This is, arguably, why all of the incredible fusilade of phantasmagorical firepower directed at Corbyn over the course of the campaign seems to have fizzled and fairly utterly failed to make a mark upon his prospects. Because all of a sudden, when you realize you’ve been chronically mislead by just about everybody in the media sphere about everything, the same talking heads attempting to fearmonger about Corbyn supposedly being pro-Hezbollah [one of the leading forces fighting ISIS, incidentally, unlike the Saudis whom May just helped out massively by suppressing a report showing they’re *helping* dodgy extremist groups, while also selling them arms] become pretty much a non-event.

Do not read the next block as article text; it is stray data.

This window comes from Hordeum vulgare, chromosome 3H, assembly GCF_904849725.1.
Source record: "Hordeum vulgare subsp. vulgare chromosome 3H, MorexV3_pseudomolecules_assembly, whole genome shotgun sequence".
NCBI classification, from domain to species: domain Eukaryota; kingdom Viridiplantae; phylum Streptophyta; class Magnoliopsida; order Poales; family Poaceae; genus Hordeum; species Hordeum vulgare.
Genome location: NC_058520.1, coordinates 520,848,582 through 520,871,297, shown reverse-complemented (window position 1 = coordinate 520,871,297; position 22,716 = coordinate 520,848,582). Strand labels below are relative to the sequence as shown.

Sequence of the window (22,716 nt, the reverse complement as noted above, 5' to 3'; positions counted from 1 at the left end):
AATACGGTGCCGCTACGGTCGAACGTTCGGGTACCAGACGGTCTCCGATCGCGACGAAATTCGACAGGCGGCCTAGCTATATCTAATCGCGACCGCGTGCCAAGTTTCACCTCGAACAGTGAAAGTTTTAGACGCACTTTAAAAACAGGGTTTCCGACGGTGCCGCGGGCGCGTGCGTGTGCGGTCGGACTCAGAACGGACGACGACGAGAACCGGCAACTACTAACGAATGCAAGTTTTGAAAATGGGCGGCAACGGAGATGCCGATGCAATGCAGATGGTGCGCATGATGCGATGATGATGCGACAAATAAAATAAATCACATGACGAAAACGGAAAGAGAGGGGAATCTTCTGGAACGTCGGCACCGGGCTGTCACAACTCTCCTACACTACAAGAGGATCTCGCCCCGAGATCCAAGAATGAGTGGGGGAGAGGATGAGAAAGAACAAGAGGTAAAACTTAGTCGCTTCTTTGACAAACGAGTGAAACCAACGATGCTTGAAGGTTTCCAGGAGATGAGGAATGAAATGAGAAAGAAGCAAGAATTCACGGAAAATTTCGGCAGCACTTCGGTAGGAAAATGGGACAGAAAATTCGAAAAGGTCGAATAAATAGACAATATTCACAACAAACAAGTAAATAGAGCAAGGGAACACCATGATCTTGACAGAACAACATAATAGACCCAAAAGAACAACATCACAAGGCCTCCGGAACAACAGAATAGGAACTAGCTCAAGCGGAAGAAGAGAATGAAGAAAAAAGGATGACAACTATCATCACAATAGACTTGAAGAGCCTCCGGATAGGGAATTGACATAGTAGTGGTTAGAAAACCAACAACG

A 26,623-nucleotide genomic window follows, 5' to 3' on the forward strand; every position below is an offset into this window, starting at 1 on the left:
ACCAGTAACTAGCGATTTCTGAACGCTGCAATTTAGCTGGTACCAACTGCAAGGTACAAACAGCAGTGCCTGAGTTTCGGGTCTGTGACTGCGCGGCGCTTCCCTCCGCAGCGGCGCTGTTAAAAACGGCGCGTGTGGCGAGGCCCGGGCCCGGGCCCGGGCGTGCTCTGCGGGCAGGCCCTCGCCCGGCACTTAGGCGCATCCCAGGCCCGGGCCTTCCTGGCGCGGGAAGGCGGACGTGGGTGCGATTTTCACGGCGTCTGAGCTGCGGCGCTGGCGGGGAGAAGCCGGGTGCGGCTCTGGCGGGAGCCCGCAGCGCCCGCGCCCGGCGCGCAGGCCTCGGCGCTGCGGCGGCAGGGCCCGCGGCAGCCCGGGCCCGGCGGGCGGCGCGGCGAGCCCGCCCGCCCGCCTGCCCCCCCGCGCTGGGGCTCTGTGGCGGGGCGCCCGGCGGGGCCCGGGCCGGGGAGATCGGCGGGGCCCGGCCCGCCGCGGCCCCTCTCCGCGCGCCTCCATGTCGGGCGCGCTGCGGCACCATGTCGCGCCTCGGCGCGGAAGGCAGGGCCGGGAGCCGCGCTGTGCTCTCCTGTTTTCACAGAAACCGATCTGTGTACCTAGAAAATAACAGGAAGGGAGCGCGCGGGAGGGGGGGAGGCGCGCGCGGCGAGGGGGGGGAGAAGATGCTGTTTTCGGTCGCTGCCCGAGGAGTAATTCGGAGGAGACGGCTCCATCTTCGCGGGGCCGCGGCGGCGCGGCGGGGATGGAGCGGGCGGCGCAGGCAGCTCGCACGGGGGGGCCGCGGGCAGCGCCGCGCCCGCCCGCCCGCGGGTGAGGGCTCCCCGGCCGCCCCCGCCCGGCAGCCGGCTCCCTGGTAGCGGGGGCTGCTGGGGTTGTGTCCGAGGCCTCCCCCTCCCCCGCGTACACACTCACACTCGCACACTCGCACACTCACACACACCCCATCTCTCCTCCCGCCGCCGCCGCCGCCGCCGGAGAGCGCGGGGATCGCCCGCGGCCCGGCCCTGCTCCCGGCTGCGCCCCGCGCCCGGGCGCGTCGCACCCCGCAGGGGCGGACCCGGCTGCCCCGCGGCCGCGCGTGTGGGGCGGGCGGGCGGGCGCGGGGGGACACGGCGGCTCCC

Maybe it’s because people care less about vague claims of anti-semitism and links to Iran than they do about whether a politician looks like they’re *actually going to help them* with a home, a job, and the protection of their right to healthcare. Perhaps it’s the above-alluded-to “Cry Wolf” effect.
However it’s happened, this represents a refreshing and exciting potential change away from the politics of New Labour [wherein ‘Style’ was most definitely in vogue over ‘Substance’ [with the possible exception of Pulp’s excellent expository anthem, Cocaine Socialism]], through to a prioritization of reality over carefully massaged spin-doctoring. Some might call this “TrueLabour” as an obvious, rhyming contrast.
But the trouble with this, from the perspective of those aforementioned nasty elites, is that it risks ‘opening the door’ to putting People back in charge of politics – rather than shady, nefarious think-tanks and the occasional veneer of focus-grouping effectively presiding over The People.